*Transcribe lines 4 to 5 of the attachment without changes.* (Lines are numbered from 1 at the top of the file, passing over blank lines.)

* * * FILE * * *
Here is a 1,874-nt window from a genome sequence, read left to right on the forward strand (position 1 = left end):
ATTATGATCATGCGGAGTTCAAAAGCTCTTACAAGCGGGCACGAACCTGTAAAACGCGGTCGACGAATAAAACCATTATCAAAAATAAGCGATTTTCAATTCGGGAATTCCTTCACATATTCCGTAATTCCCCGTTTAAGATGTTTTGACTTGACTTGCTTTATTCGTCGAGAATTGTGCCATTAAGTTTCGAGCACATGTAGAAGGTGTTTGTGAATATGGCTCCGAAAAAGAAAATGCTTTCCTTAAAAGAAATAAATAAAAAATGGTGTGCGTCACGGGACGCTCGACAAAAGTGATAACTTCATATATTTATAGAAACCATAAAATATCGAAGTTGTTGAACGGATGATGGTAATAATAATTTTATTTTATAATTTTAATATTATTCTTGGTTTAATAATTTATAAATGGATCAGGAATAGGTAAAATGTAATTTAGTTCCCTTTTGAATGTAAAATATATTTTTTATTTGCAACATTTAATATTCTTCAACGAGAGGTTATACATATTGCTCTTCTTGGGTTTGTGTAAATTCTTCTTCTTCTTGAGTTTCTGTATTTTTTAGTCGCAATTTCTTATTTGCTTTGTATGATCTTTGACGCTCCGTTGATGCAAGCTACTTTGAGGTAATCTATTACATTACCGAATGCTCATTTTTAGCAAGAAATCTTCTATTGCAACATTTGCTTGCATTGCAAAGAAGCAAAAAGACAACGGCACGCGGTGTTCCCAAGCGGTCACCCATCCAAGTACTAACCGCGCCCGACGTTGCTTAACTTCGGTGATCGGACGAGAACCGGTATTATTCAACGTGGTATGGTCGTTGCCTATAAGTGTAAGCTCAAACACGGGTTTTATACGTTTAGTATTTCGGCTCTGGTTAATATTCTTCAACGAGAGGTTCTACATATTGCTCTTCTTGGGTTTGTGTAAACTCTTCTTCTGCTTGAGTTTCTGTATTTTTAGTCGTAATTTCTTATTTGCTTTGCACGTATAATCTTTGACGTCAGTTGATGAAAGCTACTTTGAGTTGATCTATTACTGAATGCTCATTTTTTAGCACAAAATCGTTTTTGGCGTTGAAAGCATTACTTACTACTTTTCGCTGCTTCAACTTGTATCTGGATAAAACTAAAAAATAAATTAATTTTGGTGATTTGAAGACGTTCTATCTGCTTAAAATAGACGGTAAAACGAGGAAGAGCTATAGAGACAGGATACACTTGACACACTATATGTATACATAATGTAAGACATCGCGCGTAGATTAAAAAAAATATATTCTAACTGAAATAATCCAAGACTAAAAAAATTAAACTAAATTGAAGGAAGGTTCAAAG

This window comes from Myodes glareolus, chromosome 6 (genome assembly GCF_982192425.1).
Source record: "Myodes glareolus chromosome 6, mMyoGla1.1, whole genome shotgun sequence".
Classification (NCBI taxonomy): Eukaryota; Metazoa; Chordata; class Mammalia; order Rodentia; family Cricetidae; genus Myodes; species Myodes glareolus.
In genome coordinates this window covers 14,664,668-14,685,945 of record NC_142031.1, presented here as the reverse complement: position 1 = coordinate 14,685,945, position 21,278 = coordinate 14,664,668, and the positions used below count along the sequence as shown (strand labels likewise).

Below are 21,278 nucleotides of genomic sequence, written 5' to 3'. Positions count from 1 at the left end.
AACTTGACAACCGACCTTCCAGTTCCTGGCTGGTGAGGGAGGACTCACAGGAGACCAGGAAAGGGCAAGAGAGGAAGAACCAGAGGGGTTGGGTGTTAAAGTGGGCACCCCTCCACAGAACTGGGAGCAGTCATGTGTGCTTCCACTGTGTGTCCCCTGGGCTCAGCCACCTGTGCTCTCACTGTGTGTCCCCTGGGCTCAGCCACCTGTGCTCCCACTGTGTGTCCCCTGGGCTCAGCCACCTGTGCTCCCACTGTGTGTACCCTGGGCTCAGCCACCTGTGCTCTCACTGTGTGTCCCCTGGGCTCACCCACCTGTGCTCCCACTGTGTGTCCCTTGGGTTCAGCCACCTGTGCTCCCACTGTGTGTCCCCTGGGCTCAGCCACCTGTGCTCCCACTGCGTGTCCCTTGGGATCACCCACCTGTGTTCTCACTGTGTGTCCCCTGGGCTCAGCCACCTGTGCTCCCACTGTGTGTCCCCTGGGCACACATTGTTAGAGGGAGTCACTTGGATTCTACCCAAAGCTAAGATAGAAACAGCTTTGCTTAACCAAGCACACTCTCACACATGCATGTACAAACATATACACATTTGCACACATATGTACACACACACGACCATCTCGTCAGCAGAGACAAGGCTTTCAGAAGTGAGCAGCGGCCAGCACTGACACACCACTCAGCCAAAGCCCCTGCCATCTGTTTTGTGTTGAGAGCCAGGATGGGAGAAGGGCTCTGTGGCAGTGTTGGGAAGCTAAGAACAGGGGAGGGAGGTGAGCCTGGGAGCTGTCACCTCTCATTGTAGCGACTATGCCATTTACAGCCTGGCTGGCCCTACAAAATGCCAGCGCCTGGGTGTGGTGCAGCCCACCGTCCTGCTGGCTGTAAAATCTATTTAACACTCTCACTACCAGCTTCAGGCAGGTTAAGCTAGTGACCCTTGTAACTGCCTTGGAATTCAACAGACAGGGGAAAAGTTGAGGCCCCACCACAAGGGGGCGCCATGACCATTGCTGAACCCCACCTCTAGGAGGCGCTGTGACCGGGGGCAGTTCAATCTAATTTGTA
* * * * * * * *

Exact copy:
Source record: "Myodes glareolus chromosome 6, mMyoGla1.1, whole genome shotgun sequence".
Classification (NCBI taxonomy): Eukaryota; Metazoa; Chordata; class Mammalia; order Rodentia; family Cricetidae; genus Myodes; species Myodes glareolus.